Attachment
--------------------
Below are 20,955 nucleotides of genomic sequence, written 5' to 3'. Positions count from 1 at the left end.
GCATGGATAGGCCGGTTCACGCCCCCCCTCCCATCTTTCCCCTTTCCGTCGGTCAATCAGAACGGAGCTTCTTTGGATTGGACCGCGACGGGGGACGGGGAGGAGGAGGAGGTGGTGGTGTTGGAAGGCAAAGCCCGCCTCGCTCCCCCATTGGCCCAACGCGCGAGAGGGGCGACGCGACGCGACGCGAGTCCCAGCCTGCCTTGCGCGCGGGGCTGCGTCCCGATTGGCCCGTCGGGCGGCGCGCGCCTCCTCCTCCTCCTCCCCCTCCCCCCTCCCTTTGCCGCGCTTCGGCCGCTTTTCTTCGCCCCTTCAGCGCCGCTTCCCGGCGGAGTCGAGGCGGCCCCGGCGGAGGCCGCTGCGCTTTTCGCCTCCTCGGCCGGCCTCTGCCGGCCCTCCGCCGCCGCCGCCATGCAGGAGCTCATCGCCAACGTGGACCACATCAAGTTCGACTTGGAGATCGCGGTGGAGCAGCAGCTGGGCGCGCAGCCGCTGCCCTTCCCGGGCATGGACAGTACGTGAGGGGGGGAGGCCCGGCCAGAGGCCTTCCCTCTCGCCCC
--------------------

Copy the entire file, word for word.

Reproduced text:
Below are 20,955 nucleotides of genomic sequence, written 5' to 3'. Positions count from 1 at the left end.
GCATGGATAGGCCGGTTCACGCCCCCCCTCCCATCTTTCCCCTTTCCGTCGGTCAATCAGAACGGAGCTTCTTTGGATTGGACCGCGACGGGGGACGGGGAGGAGGAGGAGGTGGTGGTGTTGGAAGGCAAAGCCCGCCTCGCTCCCCCATTGGCCCAACGCGCGAGAGGGGCGACGCGACGCGACGCGAGTCCCAGCCTGCCTTGCGCGCGGGGCTGCGTCCCGATTGGCCCGTCGGGCGGCGCGCGCCTCCTCCTCCTCCTCCCCCTCCCCCCTCCCTTTGCCGCGCTTCGGCCGCTTTTCTTCGCCCCTTCAGCGCCGCTTCCCGGCGGAGTCGAGGCGGCCCCGGCGGAGGCCGCTGCGCTTTTCGCCTCCTCGGCCGGCCTCTGCCGGCCCTCCGCCGCCGCCGCCATGCAGGAGCTCATCGCCAACGTGGACCACATCAAGTTCGACTTGGAGATCGCGGTGGAGCAGCAGCTGGGCGCGCAGCCGCTGCCCTTCCCGGGCATGGACAGTACGTGAGGGGGGGAGGCCCGGCCAGAGGCCTTCCCTCTCGCCCC